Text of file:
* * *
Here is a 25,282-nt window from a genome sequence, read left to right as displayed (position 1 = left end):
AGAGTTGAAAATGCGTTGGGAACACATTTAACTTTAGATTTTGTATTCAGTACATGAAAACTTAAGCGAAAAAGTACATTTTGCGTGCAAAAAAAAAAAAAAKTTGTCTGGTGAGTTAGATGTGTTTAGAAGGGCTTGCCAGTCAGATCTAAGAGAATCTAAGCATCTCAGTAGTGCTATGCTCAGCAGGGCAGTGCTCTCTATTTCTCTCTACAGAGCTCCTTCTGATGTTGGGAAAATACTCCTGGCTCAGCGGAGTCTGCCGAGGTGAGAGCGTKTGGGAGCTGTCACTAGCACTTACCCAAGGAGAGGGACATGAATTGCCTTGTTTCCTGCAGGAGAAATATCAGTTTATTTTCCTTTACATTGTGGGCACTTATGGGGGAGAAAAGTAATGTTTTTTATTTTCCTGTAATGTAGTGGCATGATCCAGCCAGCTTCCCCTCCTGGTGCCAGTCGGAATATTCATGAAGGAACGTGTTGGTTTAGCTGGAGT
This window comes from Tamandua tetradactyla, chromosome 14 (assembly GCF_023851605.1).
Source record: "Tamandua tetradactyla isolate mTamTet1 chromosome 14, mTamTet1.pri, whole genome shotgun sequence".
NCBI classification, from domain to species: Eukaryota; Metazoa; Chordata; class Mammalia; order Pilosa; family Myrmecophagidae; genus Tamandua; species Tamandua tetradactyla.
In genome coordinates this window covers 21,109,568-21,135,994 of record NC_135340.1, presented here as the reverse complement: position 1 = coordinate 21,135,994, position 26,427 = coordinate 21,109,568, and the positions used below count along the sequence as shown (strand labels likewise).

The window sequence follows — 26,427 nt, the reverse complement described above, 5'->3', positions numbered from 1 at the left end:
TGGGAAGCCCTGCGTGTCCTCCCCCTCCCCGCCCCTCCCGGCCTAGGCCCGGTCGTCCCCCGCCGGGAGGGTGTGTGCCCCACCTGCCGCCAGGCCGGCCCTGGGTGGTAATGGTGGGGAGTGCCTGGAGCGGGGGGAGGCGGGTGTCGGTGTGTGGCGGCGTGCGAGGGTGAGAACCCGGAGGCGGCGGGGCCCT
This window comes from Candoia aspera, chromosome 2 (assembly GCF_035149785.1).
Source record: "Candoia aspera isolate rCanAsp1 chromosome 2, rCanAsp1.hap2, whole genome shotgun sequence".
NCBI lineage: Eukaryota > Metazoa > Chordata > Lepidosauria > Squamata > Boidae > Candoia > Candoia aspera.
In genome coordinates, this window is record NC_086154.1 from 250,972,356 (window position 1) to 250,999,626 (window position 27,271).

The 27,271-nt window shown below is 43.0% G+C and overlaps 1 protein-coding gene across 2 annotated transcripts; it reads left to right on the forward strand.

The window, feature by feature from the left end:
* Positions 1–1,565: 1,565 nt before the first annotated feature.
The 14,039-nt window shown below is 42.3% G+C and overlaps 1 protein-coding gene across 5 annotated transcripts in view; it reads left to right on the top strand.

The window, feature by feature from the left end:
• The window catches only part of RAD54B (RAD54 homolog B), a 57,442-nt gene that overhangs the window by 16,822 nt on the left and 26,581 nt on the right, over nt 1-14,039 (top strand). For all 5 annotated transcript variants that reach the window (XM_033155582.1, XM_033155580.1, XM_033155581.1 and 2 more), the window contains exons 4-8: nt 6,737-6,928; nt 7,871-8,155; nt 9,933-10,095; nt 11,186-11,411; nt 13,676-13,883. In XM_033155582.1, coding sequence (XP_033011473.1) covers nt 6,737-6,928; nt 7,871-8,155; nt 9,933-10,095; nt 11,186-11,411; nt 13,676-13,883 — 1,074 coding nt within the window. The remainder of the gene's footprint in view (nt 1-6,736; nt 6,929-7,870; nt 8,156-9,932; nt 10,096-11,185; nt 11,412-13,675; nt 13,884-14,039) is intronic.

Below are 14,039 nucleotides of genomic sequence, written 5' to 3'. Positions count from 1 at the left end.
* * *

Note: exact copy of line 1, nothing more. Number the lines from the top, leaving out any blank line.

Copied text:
Here is a 25,282-nt window from a genome sequence, read left to right as displayed (position 1 = left end):